Here's a headline you don't often see: Canada is making real progress in meeting its climate commitments. The problem is, it is only in pockets of the country.
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As world leaders get set to wrap up the current round of climate talks in Lima, Peru, a new report from the David Suzuki Foundation finds that we already have the made-in-Canada solutions that could have met (within six per cent) our 2020 climate targets. The research findings are based on analysis conducted by Navius Research using a detailed CIMS model of Canada's energy, emissions and economic system.
But isn't Canada the shameful climate laggard consistently in the bottom ranks of international performance reports? The same Canada that, using its own Environment Canada data, admitted it was on track to meet only half its emission-reduction commitments by 2020?
It's becoming increasingly clear that Canadian climate policy solutions are being led by the provinces and cities. Four provinces — Ontario, Quebec, B.C. and Alberta — sent environment ministers to Lima and announced a joint provincial emissions commitment.
Building on the best: keeping Canada's climate promise finds that if Canada had a unifying strategy on climate change, we could adopt best in-country policies at a national scale and make serious headway in reducing greenhouse gas emissions across the country. If we'd taken this route since 2008, instead of the piecemeal approach we've relied on, Canada could stand proudly declaring, like the U.S., that our climate change emissions target for 2020 is within reach and that we could uphold our promise.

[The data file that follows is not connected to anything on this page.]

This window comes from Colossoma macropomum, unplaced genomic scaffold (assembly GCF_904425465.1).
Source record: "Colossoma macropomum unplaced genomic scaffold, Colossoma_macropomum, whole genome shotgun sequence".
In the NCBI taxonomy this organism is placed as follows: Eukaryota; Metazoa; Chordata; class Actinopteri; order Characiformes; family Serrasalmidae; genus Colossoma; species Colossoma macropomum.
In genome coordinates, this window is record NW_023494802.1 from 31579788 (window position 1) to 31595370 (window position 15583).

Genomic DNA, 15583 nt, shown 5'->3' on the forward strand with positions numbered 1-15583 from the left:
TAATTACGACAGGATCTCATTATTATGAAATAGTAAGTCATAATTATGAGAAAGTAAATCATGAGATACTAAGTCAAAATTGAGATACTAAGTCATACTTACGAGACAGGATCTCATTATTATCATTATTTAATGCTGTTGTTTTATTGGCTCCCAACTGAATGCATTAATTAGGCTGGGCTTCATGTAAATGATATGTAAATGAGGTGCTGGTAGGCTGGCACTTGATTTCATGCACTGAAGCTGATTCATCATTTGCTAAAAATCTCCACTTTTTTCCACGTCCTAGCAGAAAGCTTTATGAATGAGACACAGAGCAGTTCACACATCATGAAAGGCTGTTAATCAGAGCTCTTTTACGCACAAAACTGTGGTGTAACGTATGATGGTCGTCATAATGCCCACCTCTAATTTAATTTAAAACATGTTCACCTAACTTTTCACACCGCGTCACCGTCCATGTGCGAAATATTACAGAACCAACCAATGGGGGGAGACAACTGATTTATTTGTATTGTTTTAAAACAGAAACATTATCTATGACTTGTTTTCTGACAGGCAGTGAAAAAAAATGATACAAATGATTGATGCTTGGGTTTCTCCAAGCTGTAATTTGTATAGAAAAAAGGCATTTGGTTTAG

The report finds significant opportunity for knowledge sharing and implementation of climate policy within Canada. For example, adopting best-in-Canada policies on renewable energy, staged phase-out of coal power and pricing carbon pollution in Saskatchewan and Alberta would be three times more effective in reducing carbon pollution than current policies.
Successful initiatives, including Ontario's Green Energy and Economy Act, B.C.'s carbon tax, Nova Scotia and Quebec's cap on emissions and Ontario's elimination of coal-fired power plants, have shrunk carbon pollution provincially while diversifying the economy. Ontario's proven ability to phase out coal and scale up renewable energy projects from wind, water and sun, a province that doesn't have the same quality renewable energy resources as many others, speaks to opportunities across the country for rapid transitions to cleaner energy.
Given our poor international reputation, it may be surprising to learn that we have proven solutions working right in our own backyard — and none are radical or economy-destroying.
The main obstacle to Canada keeping its climate commitments has a familiar ring: Leadership and coordination is needed at the national level by the federal government.
Ideas are powerful. Ottawa needs to change course and encourage solutions across Canada.